An award-winning scholar uncovers the guiding principles of Lincoln’s antislavery strategies.
The long and turning path to the abolition of American slavery has often been attributed to the equivocations and inconsistencies of antislavery leaders, including Lincoln himself. But James Oakes’s brilliant history of Lincoln’s antislavery strategies reveals a striking consistency and commitment extending over many years. The linchpin of antislavery for Lincoln was the Constitution of the United States.
Lincoln adopted the antislavery view that the Constitution made freedom the rule in the United States, slavery the exception. Where federal power prevailed, so did freedom. Where state power prevailed, that state determined the status of slavery, and the federal government could not interfere. It would take state action to achieve the final abolition of American slavery. With this understanding, Lincoln and his antislavery allies used every tool available to undermine the institution. Wherever the Constitution empowered direct federal action—in the western territories, in the District of Columbia, over the slave trade—they intervened. As a congressman in 1849 Lincoln sponsored a bill to abolish slavery in Washington, DC. He reentered politics in 1854 to oppose what he considered the unconstitutional opening of the territories to slavery by the Kansas–Nebraska Act. He attempted to persuade states to abolish slavery by supporting gradual abolition with compensation for slaveholders and the colonization of free Blacks abroad.
President Lincoln took full advantage of the antislavery options opened by the Civil War. Enslaved people who escaped to Union lines were declared free. The Emancipation Proclamation, a military order of the president, undermined slavery across the South. It led to abolition by six slave states, which then joined the coalition to affect what Lincoln called the "King’s cure": state ratification of the constitutional amendment that in 1865 finally abolished slavery.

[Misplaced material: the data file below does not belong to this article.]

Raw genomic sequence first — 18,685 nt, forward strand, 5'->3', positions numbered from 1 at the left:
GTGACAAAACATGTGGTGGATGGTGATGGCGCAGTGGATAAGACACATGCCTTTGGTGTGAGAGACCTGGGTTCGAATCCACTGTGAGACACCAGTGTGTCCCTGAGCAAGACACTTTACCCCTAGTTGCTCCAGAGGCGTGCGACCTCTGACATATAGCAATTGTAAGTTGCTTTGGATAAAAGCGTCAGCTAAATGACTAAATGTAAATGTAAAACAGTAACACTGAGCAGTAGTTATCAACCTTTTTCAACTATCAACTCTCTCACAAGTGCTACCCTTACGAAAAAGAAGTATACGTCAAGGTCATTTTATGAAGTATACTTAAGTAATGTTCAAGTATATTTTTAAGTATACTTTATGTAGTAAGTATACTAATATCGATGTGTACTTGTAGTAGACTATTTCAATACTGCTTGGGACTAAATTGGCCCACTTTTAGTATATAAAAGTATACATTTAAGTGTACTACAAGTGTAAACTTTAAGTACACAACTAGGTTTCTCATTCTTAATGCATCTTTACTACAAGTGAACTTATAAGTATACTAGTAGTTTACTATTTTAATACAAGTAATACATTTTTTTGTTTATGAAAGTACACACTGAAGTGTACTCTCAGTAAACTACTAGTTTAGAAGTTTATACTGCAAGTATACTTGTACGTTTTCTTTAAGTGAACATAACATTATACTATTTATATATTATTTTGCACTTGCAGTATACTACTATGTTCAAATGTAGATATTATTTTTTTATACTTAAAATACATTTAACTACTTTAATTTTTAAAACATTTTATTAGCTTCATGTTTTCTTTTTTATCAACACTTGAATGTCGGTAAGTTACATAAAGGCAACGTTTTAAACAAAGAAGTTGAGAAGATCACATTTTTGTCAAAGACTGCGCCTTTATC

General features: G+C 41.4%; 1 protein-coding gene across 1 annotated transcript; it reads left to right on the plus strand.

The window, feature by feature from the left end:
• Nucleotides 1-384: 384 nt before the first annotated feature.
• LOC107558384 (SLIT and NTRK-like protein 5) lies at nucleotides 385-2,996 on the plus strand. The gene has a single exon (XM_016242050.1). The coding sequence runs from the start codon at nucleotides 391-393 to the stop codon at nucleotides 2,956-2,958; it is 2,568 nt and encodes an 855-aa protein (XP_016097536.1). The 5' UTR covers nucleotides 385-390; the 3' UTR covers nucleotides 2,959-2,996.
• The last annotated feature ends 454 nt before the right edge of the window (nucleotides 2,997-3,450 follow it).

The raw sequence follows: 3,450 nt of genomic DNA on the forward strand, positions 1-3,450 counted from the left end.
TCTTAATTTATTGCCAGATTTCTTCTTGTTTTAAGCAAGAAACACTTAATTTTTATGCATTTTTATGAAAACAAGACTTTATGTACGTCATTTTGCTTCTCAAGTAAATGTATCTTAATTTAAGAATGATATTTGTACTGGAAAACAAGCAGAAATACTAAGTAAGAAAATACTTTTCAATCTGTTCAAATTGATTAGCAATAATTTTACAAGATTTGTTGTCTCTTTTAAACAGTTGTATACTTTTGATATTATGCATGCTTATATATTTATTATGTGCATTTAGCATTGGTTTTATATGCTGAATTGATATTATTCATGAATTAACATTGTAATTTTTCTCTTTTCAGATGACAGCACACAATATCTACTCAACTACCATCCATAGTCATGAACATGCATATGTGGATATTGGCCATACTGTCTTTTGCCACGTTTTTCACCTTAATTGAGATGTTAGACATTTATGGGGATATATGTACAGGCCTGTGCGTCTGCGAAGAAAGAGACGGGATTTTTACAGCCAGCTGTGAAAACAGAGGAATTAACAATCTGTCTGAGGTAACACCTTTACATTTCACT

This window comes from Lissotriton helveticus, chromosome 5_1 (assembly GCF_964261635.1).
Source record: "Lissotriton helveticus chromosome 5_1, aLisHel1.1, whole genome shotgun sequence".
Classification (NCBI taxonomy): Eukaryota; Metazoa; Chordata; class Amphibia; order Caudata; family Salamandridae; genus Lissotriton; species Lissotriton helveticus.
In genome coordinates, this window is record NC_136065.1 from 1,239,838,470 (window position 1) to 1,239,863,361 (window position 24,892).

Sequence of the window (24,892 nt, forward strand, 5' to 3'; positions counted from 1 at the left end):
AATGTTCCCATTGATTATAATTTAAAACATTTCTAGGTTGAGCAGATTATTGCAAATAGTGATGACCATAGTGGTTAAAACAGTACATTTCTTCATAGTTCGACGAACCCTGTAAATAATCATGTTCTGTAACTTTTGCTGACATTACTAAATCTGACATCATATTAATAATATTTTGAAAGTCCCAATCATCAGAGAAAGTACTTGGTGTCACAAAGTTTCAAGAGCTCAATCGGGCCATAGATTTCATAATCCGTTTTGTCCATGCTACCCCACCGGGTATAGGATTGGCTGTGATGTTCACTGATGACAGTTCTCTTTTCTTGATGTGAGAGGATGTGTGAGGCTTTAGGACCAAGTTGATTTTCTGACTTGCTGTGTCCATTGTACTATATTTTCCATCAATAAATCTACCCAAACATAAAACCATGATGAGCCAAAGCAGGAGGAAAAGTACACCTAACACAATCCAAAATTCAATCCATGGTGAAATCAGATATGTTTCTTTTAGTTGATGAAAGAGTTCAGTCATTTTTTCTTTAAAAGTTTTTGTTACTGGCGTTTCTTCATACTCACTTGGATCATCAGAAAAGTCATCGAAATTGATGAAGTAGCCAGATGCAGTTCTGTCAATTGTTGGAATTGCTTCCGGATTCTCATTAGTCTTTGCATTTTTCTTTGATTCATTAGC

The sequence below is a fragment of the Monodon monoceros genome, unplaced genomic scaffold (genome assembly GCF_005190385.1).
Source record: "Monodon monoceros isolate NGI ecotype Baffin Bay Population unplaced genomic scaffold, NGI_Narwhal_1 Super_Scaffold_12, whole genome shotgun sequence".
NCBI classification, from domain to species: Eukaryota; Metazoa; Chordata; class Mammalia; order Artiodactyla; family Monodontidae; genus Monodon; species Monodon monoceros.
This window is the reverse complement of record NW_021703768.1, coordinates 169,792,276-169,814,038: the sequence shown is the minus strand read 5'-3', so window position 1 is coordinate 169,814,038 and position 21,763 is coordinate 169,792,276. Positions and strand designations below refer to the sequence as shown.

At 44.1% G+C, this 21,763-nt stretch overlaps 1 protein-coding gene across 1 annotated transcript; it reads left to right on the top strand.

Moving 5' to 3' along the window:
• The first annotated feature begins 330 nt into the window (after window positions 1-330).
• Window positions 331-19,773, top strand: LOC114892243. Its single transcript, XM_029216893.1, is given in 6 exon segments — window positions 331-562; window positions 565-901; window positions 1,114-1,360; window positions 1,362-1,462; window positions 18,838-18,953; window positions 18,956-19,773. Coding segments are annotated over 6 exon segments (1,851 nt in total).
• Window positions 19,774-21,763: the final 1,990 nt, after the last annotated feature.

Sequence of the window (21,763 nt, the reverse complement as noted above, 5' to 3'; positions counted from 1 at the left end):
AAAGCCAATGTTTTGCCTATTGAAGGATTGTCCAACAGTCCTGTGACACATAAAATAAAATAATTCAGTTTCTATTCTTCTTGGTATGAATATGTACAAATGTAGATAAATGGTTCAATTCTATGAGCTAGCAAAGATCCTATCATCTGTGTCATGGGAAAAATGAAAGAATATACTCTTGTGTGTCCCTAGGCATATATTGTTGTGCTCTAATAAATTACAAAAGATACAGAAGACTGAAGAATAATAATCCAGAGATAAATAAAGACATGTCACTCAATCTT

About the Author
James Oakes is one of our foremost Civil War historians and a two-time winner of the Lincoln Prize for his works on the politics of abolition. He teaches at the Graduate Center of the City University of New York.
With this superb book, Oakes opens the way for a thorough retelling of the nation’s history from the American Revolution to the Civil War.
— Sean Wilentz, author of No Property in Man
Eleanor Roosevelt used to say, ‘If you must compromise, compromise up.’ The champion compromiser up was Lincoln, as Oakes proves, avoiding the simple views of him as just opportunist or just emancipator. He knew where he was going, even when he had to obscure the goal.
— Garry Wills, author of Lincoln at Gettysburg
A diamond of historical scholarship, with deep research and understanding shining brilliantly in every facet.
— Sidney Blumenthal, author of The Political Life of Abraham Lincoln
With crisp and lucid prose, Oakes provides a map that guides the reader through the zigs and zags of the path to freedom.
— James M. McPherson, author of Battle Cry of Freedom
Brilliant…A landmark contribution.
— David S. Reynolds, author of Abe: Abraham Lincoln in His Times
On Lincoln, on the Civil War, on slavery’s downfall, on constitutional change—this is an indispensable book.
— Amy Dru Stanley, author of From Bondage to Contract
No other scholar has shed more light on Lincoln’s way of dealing with slavery.
— Michael Burlingame, author of Abraham Lincoln: A Life
Cogently argued, by one of our foremost historians of emancipation.
— Manisha Sinha, author of The Slave’s Cause
I read this remarkable book with pleasure and admiration. Oakes writes like a dream.
— Don Herzog, author of Sovereignty, RIP